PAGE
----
Not too bad! An r squared of about 0.8 shows that outscoring your opponent is in fact correlated with winning (who knew?!). Let's see what baseball can tell us. Over the course of the 2013 season, runs also correlated very closely with winning percentage (r squared of 0.91).
That looks like a better fit than hockey, but that's not particularly surprising given the much larger sample size (162 games vs 48 for our lockout-shortened hockey season). So far, so good. Now let's look at Corsi and Fenwick:
The explanatory power dips significantly compared to goals, but that's fine- these stats are meant to be predictive as opposed to descriptive (see the blog post I cited earlier for a more thorough discussion of that evidence) so we care more about their ability to make educated guesses of underlying skill than of explaining past wins.
Now let's see if we can try to "Corsify" baseball (all data courtesy of FanGraphs). I decided that an interesting comparison for shots would be to look at pitches. Good teams will face more pitches since they get more hits and walks. Their pitchers will also give up fewer hits and walks. It won't hold in every game, but badly outshot hockey teams win every once in a while too. Let's see what the pitch % looked like compared to win % in the 2013 season.
It looks like the relationship between pitch % and winning in baseball is stronger than either Corsi or Fenwick and point % in hockey. I'll be the first to point out that this is not a perfect apples-to-apples comparison. We don't know how much predictive power, if any, this made-up pitch % number has, and it is drawn from a MUCH larger sample size (around 45,000 total pitches thrown + faced per season per team vs about 1,500 shots faced + taken). All those caveats aside, I don't think the comparison is crazy; good teams tend to have more shot attempts than their opponents, and good baseball teams tend to face more pitches than they throw. Now let's see what else those spoiled baseball fans have to work with.
I chose FIP and walk rate for this example. FIP, or Fielding Independent Pitching, looks at only walks, strikeouts, and home runs (see here for more detail). It is accepted as more demonstrative of underlying skill than ERA, the standard measure by which the "old school" is said to judge pitcher performance. The general idea is that if you strike more batters and walk fewer, you're a better pitcher (like ERA, lower FIP numbers are better, so we expect the line will slope down), and that it isn't really a pitcher's fault if their defense sucks. For offense, I just picked BB%, which is a measure of the rate at which the batting team drew walks. Like Corsi/Fenwick, both these indicators have been shown to have meaningful predictive power.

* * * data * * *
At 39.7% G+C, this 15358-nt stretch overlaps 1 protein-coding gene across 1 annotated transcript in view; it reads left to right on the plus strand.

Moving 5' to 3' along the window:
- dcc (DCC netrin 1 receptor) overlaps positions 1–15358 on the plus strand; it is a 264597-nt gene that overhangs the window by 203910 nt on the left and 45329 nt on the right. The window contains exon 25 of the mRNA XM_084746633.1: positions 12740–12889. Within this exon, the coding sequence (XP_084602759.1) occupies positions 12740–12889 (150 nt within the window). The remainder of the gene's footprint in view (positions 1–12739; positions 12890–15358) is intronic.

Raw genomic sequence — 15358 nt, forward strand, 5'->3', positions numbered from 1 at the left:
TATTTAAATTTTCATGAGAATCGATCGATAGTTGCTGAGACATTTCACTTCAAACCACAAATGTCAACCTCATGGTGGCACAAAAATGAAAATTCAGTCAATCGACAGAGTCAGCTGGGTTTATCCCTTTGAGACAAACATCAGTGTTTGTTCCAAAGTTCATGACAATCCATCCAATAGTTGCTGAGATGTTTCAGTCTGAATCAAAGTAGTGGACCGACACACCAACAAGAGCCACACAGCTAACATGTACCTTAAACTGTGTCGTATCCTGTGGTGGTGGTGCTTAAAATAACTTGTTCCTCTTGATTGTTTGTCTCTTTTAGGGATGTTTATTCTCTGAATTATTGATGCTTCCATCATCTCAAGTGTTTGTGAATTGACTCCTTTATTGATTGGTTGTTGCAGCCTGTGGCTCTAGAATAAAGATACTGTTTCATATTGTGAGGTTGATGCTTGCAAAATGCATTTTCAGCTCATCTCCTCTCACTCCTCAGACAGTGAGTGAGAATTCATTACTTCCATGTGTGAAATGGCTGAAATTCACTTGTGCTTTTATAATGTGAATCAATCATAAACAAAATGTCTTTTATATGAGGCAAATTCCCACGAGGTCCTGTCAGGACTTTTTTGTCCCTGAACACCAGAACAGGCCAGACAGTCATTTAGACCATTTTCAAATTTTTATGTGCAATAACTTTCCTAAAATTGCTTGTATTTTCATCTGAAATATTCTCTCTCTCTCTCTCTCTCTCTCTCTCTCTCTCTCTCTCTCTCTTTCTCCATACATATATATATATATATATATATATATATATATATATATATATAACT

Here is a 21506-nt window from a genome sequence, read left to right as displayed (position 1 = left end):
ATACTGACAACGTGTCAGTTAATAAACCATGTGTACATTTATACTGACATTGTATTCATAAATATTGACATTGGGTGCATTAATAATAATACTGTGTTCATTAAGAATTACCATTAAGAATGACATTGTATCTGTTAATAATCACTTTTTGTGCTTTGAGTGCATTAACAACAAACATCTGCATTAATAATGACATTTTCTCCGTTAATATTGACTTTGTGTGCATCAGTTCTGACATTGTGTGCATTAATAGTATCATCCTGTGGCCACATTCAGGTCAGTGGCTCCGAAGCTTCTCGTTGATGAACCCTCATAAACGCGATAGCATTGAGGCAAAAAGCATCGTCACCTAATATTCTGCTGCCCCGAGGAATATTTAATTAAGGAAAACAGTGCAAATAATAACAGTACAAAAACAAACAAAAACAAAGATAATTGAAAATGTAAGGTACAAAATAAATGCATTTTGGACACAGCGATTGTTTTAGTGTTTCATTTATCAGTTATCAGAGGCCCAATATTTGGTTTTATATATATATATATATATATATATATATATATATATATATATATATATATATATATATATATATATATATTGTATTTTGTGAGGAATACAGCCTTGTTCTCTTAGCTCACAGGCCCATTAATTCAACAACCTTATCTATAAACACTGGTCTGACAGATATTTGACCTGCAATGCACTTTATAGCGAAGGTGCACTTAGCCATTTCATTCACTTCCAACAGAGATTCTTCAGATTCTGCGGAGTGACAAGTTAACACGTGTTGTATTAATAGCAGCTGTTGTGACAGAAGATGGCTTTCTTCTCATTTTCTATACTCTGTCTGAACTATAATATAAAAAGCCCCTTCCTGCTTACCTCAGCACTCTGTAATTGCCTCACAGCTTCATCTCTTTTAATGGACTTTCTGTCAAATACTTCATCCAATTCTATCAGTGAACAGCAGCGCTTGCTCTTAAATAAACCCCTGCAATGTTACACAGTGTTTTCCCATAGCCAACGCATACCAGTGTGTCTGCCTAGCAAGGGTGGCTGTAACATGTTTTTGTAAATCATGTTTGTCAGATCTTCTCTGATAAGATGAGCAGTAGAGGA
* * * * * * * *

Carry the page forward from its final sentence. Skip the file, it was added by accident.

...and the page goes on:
Wow. Each of these completely disregard an entire half of the game, yet their r squared values are both higher than either Corsi or Fenwick. So what does all this mean? Basically, someone saying "they shouldn't have won that hockey game; their Corsi was way too low!" is very much like saying "they shouldn't have won that baseball game; they didn't draw enough walks!" Even baseball's middling statistics seem to be at least as useful as the best ones that we have in hockey in terms of explaining current performance. Baseball fans are spoiled.
There are of course some important caveats to all of this that will sound familiar to you stat-heads out there but bear repeating. The biggest is that we are judging a series of predictive metrics here on their descriptive abilities (since we are comparing them to wins in the present). Comparisons with present instead of future wins brings up the correlation/causation problem. To illustrate that, imagine what the line would look like if you plotted the time a team spent with a pulled goalie at the end of games vs their point % in a given season; very likely, you would see that teams who pulled their goalies more often ended up losing. Since teams that frequently get outscored pull their goalie more often, the trend line would likely slope downward. Teams that have to play from behind all the time may not be very good; that doesn't mean, however, that leaving your goalie in when you're down a goal with 30 seconds to go is a good way to increase your chances of winning! And it almost certainly isn't better at predicting future wins than their current record, which isn't even as good as other metrics we have. There's also the issue of sample size. Having at least a few more seasons of data would be hugely useful, but I could only find one season on Extra Skater and the thought of compiling it manually makes my stomach hurt. So if any of you know of a good place to get these historical numbers, let me know.